U.S. Chamber Urges Fifth Circuit to Uphold Halt to Offshore Drilling Moratorium

Thursday, July 1, 2010 - 8:00pm

Economic Losses from the Moratorium Would be ‘Staggering,’ Donohue Says

WASHINGTON, D.C.—The National Chamber Litigation Center (NCLC) today filed a brief on behalf of the U.S. Chamber of Commerce, which was joined by 29 other Gulf Coast chambers of commerce and industry groups and U.S. Senator Mary Landrieu (D-LA), urging the U.S. Court of Appeals for the Fifth Circuit to uphold a federal judge’s decision to halt the six-month moratorium on offshore exploration in the Gulf of Mexico. The case is Hornbeck Offshore Services, Inc. v. Salazar, et al.

“The economic losses inflicted by the moratorium are nothing short of staggering,” said Thomas J. Donohue, president and CEO of the U.S. Chamber. “Every day the moratorium remains in effect, the drilling rigs sit idle—which will force companies to redeploy their assets, sending jobs and revenue to foreign waters. And every day the moratorium remains in effect, American workers lose millions of dollars in wages.”

Although the repercussions of the moratorium are national in scope, nowhere are the hardships more apparent than in the Gulf Coast region, where the U.S. Chamber has been on the ground assessing the economic impact. As the U.S. Chamber’s Institute for 21st Century Energy has pointed out, the moratorium has halted both deep and shallow water exploration in the Gulf, which could lead to thousands of lost jobs and billions of lost government revenue in the coming months.

“Operations in the Gulf of Mexico support more than 150,000 jobs and account for more than 30 percent of U.S. domestic oil production,” said Donohue. “For that reason, the moratorium is not just a threat to the Gulf region’s economy, it’s a threat to our nation’s economy, energy security, and competitiveness. Oil that is produced in the Gulf is oil that America does not have to import from foreign countries, which will increase our energy security risk.”

On June 23, a federal judge lifted the administration’s moratorium on offshore exploration, explaining that the “the administration acted arbitrarily and capriciously in issuing the moratorium.” The administration appealed the judge’s decision to the U.S. Court of Appeals for the Fifth Circuit. The Chamber’s amicus brief defends the judge’s decision to halt the moratorium, arguing that the administration failed to adhere to the rule of law and abandoned evidence-based rulemaking.

“Businesses small and large depend upon the government adhering to the rule of law,” said Donohue. “According to Judge Feldman, the agencies have failed to articulate any good reason for suspending all drilling in the Gulf of Mexico.

Joining the Chamber on the amicus brief are U.S. Senator Mary Landrieu, the Ascension Chamber of Commerce, Baton Rouge Area Chamber, Bayou La Batre Area Chamber of Commerce, Business Council of Alabama, Greater Houston Partnership, Greater Iberia Chamber of Commerce, Greater Lafayette Chamber of Commerce, Greater New Orleans Inc., Greater Shreveport Chamber of Commerce, Harvey Canal Industrial Association, Houma-Terrebonne Chamber of Commerce, Lafourche Chamber of Commerce, Louisiana Association of Business & Industry, Louisiana Association of Chambers of Commerce Executives, Louisiana Oil & Gas Association, Mississippi Associated Builders & Contractors, Mobile Area Chamber of Commerce, Natchitoches Area (LA) Chamber of Commerce, New Orleans Chamber of Commerce, Plaquemines Association of Business and Industry, River Region Chamber of Commerce, Ruston Lincoln (LA) Chamber of Commerce, Southern Crop Production Assn., St. Charles Parish, St. Tammany West Chamber of Commerce, East St. Tammany Chamber of Commerce, Southwest Louisiana Chamber of Commerce, and the Thibodaux Chamber of Commerce.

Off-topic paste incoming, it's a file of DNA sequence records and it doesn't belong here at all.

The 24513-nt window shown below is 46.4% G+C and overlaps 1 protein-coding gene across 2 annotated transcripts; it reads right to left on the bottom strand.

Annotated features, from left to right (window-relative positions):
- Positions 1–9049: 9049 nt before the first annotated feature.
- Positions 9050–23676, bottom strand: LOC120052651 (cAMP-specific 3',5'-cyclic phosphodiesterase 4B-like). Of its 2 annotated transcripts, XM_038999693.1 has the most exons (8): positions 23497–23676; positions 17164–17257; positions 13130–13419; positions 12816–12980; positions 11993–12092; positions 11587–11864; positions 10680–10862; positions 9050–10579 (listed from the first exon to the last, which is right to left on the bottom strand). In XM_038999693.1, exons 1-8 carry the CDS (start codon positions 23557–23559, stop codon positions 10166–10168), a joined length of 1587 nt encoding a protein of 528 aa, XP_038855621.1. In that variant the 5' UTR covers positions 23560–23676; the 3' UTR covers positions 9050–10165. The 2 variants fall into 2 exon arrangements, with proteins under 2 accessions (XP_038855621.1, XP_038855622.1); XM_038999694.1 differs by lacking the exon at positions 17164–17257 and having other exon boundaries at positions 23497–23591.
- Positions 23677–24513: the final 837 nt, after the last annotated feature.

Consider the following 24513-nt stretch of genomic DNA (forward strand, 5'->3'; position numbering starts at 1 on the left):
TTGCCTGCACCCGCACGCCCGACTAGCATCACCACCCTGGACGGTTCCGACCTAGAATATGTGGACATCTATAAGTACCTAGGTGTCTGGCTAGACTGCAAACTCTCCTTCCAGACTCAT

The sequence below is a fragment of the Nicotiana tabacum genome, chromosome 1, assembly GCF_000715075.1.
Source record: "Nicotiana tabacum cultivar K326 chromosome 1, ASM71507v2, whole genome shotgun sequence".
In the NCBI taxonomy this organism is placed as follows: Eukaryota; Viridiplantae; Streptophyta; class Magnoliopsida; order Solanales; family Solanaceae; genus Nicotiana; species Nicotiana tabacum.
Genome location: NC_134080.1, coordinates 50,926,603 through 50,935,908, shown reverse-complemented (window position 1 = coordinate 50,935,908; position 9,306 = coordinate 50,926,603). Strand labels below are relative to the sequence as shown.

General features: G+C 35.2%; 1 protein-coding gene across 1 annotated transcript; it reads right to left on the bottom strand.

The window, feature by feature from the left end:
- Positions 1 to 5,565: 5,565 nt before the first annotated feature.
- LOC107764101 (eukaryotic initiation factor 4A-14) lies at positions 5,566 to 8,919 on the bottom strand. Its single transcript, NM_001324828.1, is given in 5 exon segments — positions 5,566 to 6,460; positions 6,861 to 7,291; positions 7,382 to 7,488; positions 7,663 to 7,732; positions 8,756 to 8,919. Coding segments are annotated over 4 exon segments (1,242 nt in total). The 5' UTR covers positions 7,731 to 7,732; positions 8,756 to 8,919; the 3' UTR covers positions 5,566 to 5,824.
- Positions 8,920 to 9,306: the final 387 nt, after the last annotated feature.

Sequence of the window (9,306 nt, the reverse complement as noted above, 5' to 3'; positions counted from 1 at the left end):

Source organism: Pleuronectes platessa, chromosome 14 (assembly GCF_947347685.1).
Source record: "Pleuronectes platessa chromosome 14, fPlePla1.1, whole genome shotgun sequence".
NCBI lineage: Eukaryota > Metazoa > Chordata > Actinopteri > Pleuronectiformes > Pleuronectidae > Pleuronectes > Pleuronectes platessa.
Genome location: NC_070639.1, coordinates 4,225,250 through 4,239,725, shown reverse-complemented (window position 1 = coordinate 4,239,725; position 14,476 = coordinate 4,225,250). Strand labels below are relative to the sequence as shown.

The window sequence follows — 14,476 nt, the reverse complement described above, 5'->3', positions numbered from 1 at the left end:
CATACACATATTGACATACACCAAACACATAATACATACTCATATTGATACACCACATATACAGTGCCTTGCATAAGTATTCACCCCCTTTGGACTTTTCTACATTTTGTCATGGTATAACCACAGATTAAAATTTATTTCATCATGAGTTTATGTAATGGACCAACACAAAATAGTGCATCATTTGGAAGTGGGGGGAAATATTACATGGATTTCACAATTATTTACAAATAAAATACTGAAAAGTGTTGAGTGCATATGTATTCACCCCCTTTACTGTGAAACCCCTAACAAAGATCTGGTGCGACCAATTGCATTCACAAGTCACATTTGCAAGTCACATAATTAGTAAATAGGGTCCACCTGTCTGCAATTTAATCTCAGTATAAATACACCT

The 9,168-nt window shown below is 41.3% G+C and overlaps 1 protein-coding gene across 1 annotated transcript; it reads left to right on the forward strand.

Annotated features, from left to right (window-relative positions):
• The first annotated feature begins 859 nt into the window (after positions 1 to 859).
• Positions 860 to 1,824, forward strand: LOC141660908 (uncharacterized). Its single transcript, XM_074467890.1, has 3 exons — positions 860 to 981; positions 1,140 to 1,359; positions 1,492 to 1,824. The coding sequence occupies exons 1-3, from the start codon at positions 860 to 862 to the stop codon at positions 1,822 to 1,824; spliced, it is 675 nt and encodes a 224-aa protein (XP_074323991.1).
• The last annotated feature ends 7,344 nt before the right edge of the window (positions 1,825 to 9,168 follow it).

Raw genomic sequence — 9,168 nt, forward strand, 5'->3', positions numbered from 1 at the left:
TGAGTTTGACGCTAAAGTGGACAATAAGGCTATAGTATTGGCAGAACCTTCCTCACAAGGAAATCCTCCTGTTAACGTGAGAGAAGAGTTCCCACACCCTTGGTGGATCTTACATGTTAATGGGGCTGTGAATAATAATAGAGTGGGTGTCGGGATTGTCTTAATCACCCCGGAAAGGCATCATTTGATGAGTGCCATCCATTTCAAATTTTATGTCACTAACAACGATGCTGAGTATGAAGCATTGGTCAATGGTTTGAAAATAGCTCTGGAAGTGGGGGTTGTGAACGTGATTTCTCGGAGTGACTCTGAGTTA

The amicus brief is available at:

http://www.uschamber.com/assets/nclc/100702_offshoremoratorium_amicus.pdf

NCLC is the public policy law firm of the U.S. Chamber of Commerce that advocates fair treatment of business in the courts and before regulatory agencies.

The mission of the U.S. Chamber’s Institute for 21st Century Energy is to unify policymakers, regulators, business leaders, and the American public behind a common sense energy strategy to help keep America secure, prosperous, and clean. Through policy development, education, and advocacy, the Institute is building support for meaningful action at the local, state, national, and international levels.

The U.S. Chamber of Commerce is the world’s largest business federation representing the interests of more than 3 million businesses of all sizes, sectors, and regions, as well as state and local chambers and industry associations.

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